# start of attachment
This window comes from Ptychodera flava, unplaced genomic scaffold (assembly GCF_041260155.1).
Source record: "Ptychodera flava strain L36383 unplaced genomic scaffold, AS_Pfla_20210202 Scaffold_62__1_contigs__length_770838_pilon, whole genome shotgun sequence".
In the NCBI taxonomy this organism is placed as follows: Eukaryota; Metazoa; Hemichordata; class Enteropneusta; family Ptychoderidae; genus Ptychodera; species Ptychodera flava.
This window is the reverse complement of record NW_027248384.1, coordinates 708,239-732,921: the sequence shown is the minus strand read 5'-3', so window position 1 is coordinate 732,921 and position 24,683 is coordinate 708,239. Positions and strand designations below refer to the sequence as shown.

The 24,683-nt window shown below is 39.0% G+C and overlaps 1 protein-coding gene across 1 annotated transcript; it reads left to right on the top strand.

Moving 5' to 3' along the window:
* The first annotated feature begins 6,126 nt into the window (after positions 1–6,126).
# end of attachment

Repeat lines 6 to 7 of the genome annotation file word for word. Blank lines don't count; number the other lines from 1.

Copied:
Moving 5' to 3' along the window:
* The first annotated feature begins 6,126 nt into the window (after positions 1–6,126).